SF: It is pervasive. Since the occupation began, torture has been a part of the system. In the 1970s, rape was used – with sticks and bottles – against prisoners. The latest case was that of Lebanese Abdel Karim Abayd and Mustafa Dirani. These were kidnapped and taken to Israel as bargaining chips for the release of Israeli Ron Arad. They were taken to a secret prison where the Red Cross cannot enter and no visits are allowed. They were tortured. Dirani reported that he was raped. He sued his interrogator, known as ‘George’, and the case is still going. Dirani was released and so able to talk about it.

Stress positions are frequently used: prisoners are tied to a small chair, a child’s chair, and handcuffed, made to lean forward with their legs tied and a sack on their head. It is hard to breathe, and the hood has a bad smell. They are left in a corridor and loud music is played for 24 hours to prevent a prisoners from being able to sleep. They are tied to water pipes or to tables, placed in front of a blasting air conditioner all day, made to take ice cold showers, locked in a small dresser where they can’t sit or lie down, tied to a roof, pricked in sensitive places with needles.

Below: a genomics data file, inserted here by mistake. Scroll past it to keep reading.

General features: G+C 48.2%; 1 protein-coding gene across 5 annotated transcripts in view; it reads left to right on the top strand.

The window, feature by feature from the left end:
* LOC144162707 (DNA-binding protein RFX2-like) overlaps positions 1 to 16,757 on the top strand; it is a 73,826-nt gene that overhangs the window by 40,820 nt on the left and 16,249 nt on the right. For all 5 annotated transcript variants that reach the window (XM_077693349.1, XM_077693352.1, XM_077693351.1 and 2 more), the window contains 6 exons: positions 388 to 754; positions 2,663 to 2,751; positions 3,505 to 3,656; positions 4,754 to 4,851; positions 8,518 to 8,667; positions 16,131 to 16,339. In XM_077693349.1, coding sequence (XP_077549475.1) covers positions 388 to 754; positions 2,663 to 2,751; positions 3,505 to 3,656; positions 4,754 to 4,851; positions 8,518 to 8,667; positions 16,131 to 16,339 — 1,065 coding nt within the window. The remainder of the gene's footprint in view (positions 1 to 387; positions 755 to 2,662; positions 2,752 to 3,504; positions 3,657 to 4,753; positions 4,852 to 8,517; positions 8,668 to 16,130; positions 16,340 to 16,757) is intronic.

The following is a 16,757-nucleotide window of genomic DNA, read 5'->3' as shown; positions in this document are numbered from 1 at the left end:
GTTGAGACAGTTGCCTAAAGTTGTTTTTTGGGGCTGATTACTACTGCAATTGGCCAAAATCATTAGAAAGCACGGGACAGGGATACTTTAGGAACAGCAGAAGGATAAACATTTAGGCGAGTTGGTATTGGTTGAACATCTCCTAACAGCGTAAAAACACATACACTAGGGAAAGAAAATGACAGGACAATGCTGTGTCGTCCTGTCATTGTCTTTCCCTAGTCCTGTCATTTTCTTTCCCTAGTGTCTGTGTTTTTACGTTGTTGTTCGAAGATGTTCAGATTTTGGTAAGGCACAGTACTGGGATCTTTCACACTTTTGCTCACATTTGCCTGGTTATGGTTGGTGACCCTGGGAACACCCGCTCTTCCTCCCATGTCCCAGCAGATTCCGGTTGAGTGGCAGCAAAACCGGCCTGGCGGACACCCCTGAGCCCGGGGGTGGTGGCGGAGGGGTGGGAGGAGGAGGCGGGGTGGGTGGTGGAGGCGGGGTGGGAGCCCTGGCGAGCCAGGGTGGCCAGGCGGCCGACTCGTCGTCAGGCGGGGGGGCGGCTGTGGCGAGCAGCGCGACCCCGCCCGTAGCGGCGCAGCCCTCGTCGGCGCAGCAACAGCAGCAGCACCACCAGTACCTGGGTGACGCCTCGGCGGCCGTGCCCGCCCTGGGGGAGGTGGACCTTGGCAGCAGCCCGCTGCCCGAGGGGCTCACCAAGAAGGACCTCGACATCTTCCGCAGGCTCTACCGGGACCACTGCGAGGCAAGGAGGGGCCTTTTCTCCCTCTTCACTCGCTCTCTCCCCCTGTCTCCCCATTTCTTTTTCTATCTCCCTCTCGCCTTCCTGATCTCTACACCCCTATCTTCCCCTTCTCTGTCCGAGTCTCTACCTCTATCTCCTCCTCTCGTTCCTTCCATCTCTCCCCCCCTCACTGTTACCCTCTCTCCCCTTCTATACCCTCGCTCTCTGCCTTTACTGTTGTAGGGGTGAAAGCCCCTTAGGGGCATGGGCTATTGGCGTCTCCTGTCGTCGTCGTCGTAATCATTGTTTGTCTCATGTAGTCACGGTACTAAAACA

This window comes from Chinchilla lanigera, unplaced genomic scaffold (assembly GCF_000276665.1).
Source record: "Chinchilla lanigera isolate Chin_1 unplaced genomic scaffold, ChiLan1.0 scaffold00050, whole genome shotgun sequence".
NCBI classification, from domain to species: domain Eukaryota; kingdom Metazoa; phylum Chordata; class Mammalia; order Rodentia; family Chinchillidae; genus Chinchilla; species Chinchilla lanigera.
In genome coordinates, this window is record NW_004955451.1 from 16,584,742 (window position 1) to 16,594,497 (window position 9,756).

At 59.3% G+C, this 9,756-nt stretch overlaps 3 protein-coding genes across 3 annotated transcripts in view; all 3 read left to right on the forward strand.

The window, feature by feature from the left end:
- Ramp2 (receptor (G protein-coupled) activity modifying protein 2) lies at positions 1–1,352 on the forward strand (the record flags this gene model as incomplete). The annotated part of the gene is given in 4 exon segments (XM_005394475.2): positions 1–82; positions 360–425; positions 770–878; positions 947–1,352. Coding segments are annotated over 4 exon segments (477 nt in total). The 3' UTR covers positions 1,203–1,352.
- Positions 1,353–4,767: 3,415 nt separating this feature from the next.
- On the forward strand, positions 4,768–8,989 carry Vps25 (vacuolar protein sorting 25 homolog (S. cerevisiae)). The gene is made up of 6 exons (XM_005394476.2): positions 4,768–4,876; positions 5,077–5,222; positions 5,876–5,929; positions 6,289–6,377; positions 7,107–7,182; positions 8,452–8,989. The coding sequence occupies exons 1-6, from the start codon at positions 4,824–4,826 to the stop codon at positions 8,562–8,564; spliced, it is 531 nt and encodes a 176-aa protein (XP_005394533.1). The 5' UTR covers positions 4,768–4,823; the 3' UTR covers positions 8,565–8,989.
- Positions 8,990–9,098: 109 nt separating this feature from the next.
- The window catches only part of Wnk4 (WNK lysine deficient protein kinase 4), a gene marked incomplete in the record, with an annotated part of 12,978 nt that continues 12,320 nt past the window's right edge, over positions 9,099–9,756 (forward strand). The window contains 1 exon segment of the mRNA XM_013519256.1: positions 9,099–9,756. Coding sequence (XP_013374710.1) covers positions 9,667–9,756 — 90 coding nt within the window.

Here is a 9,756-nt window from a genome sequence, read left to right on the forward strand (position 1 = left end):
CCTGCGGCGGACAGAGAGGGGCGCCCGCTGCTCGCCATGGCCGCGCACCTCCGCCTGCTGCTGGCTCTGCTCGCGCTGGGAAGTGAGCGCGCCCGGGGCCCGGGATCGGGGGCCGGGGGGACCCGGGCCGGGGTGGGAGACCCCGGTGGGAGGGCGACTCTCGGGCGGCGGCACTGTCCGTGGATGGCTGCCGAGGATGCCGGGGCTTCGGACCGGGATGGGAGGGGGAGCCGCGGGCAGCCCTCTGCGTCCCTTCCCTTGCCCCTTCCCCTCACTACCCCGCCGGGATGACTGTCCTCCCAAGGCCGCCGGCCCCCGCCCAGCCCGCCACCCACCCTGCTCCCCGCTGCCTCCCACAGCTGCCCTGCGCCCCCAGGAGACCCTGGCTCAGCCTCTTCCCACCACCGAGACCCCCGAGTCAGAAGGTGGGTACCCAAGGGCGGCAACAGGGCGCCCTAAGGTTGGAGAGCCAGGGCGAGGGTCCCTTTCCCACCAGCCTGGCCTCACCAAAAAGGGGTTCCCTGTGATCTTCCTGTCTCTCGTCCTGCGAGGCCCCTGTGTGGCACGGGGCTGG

Since the 1980s, Israeli authorities have emphasized forms of torture that do not leave marks (hence the use of tying). A well-known case in 1986 was that of the hijackers of bus 300. 3 Palestinians hijacked this bus. The Israeli army stormed the bus, killing 2 hijackers. The third was photographed alive, being held by authorities. Some time later, Israeli authorities reported that all three were killed in the raid. In the 1990s Israel admitted to have killed him. The killers were put on ‘trial’ and the President granted them amnesty. After the incident, in 1987, came a decision by the Landau Committee of the Knesset. The decision had two sections, one of which was published. The published section gives explicit, direct authority to torture. It is called ‘moderate physical and psychological pressure’. Thus torture was legalized, until 1999: authorities had to apply for permission, a 3-month permit to torture, renewed every 3 months.